High-quality store-bought corned beef can be used in place of the homemade corned beef here. But in the course of developing this recipe, we discovered how simple it is to make your own corned beef—and just how moist and delicious it turns out.

Makes 4 sandwiches

2 pounds Corned Beef Brisket (page 156), cut into 1/4-inch slices
8 ounces sauerkraut
8 thick-cut slices Jewish rye or pumpernickel bread
1/2 cup Russian Dressing (opposite)
8 slices Swiss cheese
4 tablespoons unsalted butter, softened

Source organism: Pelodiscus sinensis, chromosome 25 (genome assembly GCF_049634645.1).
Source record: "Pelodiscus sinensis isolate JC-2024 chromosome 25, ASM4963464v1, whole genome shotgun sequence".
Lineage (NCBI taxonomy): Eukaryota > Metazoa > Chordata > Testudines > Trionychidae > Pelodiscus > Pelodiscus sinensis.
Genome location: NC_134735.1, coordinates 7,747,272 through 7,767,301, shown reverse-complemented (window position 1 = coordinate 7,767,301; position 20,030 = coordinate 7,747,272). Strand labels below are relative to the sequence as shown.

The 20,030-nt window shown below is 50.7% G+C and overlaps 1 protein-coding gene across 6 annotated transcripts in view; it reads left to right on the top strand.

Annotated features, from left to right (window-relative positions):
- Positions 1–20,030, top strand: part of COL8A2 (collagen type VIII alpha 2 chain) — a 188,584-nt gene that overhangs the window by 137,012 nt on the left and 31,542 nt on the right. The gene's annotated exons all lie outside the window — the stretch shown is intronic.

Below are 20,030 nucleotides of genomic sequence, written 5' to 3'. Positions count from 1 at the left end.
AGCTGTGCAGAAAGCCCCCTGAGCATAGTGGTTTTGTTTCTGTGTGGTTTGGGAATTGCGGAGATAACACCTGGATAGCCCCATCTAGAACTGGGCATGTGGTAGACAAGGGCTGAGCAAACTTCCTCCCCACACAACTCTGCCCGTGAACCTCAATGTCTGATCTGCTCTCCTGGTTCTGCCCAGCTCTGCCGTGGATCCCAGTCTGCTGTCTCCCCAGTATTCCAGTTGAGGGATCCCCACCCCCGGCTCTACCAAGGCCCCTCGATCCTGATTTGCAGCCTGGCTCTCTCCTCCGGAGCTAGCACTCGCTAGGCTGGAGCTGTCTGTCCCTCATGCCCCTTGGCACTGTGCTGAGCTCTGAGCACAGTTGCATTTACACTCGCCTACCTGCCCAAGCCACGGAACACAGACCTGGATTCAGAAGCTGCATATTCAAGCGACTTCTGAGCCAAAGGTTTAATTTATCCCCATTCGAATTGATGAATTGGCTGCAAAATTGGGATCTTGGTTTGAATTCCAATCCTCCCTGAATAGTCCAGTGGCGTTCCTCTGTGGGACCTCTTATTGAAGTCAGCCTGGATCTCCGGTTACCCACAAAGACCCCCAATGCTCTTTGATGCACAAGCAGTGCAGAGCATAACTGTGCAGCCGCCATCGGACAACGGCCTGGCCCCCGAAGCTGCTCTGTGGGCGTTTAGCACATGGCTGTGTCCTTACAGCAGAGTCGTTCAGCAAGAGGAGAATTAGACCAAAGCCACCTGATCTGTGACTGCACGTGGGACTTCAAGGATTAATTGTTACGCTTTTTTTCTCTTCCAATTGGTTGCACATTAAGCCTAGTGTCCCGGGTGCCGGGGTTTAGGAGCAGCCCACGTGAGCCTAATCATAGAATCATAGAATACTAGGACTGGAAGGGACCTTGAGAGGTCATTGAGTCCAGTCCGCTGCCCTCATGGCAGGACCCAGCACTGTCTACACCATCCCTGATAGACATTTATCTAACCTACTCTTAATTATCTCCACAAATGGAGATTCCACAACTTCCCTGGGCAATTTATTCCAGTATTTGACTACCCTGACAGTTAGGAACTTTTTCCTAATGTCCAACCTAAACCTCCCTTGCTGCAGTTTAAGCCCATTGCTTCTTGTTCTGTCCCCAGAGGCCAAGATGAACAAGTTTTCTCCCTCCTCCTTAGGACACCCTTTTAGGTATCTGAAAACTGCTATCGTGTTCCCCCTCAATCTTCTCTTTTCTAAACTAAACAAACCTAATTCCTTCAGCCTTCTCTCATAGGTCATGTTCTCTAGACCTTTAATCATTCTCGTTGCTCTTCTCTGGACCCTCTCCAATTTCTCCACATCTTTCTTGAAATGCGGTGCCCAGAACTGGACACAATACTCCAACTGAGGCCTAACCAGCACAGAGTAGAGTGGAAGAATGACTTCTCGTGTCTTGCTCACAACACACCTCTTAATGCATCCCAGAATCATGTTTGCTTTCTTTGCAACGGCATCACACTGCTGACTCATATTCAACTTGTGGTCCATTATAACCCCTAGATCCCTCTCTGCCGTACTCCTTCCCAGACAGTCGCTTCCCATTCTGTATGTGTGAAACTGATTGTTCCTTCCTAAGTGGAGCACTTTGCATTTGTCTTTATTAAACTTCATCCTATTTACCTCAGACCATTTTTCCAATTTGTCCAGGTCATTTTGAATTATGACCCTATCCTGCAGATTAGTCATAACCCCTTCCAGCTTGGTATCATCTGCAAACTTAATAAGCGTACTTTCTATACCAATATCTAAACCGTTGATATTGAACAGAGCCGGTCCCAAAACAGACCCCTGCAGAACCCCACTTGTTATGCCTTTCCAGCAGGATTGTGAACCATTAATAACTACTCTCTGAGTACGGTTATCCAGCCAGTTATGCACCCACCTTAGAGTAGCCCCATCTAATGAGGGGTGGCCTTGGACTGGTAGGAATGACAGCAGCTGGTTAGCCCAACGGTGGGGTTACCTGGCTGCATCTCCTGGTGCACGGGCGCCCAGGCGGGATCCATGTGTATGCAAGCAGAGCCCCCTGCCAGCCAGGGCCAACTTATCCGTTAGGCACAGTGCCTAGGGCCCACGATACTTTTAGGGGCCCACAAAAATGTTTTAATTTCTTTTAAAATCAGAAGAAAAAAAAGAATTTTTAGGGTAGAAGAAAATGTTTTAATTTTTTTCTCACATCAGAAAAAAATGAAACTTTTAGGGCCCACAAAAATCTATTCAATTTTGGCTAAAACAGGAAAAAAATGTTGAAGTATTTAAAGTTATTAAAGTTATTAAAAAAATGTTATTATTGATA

1 Adjust the oven rack to the middle position and preheat the oven to 350°F. Spread the corned beef slices in a foil-lined rimmed baking sheet. Pour 1/2 cup of water over the beef, cover tightly with aluminum foil, and place in the oven. Steam in the oven for 10 minutes, until hot. Meanwhile, place the sauerkraut and its juices in a small heavy-bottomed skillet. Cook over medium heat, stirring constantly, until heated through, about 2 minutes.
2 Place four slices of bread on a cutting board. Top each slice with a quarter of the beef followed by a quarter of the sauerkraut, a quarter of the Russian dressing, and two slices of Swiss cheese. Top each sandwich with a second slice of bread. Spread the top of each sandwich with 1/2 tablespoon butter.